As the White Sox team photographer, one of my most important responsibilities is taking the annual team photo. Since there are hours of preparation involved for what turns out to amount to mere minutes of actual shooting time, I thought I’d share my set-up and lighting techniques for those photographers considering taking on the task of shooting a team or large group photo.
Our team photo includes not only the players and coaching staff, but the field and medical staff as well. Typically, we end up with 45-48 people in the photo. The placement of who goes where is determined primarily by seniority and height. I try to place veteran players such as White Sox captain Paul Konerko, Mark Buehrle, Omar Vizquel and Andruw Jones either toward the center of the photo or on what I will call the bookends. So my first step is to take care of putting together the seating chart.
Determining riser height is very important. Should the height difference between the ground, first riser and second riser be too small, shadows from the players in one row can fall on the faces of the players in the row behind. There needs to be adequate separation between rows to ensure that any shadow falls below face level. The riser heights I found to work the best are 16 and 34 inches. No shadow issues with nice separation. I utilize five rows for our team photo. The first row is made up of bat boys sitting on the ground, the second row consists of coaching and field staff personal sitting on folding chairs, the third row is made up of players and staff standing at ground level, while rows four and five are made up of players standing on risers.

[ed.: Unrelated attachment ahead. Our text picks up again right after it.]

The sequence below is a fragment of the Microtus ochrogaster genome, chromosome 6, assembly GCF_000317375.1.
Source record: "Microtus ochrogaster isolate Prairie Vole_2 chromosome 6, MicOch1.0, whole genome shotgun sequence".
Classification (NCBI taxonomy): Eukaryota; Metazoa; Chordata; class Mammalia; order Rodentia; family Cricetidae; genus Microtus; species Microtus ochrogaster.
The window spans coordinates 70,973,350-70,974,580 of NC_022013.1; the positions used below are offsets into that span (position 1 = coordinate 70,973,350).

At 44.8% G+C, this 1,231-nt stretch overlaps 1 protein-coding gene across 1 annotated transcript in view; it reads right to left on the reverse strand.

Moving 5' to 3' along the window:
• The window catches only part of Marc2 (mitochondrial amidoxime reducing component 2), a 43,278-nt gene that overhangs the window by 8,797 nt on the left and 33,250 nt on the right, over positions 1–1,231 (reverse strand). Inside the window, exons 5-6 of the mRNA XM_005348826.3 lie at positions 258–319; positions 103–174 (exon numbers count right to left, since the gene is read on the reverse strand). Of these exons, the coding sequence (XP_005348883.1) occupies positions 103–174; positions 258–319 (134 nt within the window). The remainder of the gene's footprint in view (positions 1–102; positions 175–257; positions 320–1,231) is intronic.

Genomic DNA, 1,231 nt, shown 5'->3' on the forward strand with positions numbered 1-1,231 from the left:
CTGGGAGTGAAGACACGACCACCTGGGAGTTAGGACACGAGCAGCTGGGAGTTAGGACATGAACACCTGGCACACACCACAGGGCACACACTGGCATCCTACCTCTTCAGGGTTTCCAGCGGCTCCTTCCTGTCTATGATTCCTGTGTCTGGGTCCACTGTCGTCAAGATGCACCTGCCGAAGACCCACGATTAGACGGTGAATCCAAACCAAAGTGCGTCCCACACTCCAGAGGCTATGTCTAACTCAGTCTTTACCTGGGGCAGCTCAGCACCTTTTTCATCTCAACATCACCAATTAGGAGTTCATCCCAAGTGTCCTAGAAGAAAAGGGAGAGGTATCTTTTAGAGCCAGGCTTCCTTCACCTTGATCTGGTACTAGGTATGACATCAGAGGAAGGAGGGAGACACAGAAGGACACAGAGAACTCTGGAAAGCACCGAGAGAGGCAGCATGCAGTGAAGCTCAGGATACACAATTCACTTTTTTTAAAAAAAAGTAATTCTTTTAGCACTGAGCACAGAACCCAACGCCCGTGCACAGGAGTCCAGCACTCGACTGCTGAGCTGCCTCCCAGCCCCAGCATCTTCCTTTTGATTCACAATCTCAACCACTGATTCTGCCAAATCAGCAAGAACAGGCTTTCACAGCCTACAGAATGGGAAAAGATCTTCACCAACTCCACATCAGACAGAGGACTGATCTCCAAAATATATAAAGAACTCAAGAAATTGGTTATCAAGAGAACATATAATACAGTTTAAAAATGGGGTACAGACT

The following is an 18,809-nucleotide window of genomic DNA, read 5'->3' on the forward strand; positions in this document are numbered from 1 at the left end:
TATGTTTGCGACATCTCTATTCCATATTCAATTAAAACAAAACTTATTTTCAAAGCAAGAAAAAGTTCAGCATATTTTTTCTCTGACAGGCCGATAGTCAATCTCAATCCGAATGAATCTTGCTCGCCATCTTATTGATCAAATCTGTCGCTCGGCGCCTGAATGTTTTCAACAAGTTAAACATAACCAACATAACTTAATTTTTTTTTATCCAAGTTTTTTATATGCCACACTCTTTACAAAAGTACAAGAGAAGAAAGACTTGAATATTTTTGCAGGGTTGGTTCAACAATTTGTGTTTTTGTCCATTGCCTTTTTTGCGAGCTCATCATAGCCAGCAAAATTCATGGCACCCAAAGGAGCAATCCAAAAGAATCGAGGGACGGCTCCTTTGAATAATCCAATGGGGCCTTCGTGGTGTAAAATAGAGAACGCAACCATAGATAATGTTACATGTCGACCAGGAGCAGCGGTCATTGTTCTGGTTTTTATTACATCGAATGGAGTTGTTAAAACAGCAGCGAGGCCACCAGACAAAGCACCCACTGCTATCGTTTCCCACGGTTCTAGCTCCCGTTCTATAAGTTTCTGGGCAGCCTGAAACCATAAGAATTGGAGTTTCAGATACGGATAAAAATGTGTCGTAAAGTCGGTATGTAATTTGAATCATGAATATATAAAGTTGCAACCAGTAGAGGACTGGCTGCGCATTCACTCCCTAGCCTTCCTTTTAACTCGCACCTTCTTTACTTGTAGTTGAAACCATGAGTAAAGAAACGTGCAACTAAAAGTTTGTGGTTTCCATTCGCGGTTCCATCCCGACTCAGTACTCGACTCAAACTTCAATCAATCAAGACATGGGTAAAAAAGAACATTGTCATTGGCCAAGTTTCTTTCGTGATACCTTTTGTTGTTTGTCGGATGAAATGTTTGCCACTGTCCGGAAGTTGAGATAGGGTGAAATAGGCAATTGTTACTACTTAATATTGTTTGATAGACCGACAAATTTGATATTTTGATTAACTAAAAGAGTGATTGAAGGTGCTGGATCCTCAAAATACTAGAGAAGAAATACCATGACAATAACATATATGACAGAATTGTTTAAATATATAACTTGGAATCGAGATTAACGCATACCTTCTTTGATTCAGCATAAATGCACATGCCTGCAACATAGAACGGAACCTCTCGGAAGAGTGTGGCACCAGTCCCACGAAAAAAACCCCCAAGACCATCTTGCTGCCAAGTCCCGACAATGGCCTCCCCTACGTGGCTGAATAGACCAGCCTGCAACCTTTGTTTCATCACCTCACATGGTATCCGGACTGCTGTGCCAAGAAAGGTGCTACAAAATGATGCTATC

Every team has a certain look or stadium landmark that is considered when selecting the location for the team photo. For the White Sox, our exploding scoreboard has been a symbol synonymous with White Sox baseball since its inception by Bill Veeck as a part of old Comiskey Park back in 1959. This tradition was carried over to U.S. Cellular Field, so we incorporate the exploding scoreboard as the background for our team picture.
I schedule the shoot to begin prior to the start of batting practice, but the exact time is determined based on the date. The timing is critical in late summer or early fall since the sun begins traveling southbound at an accelerated rate as summer wanes. A two week swing in shooting dates can result in a dramatic change in shadow placement on the field (the light towers and upper deck shadow). You can actually see the shadow moving if watched closely. Fortunately, the team and staff are extremely prompt and always show up right on time. During late August, our shoot time is 3:45pm. By the middle of September, a 3:30pm shoot time is cutting it close when trying to beat the racing shadow! Minutes matter.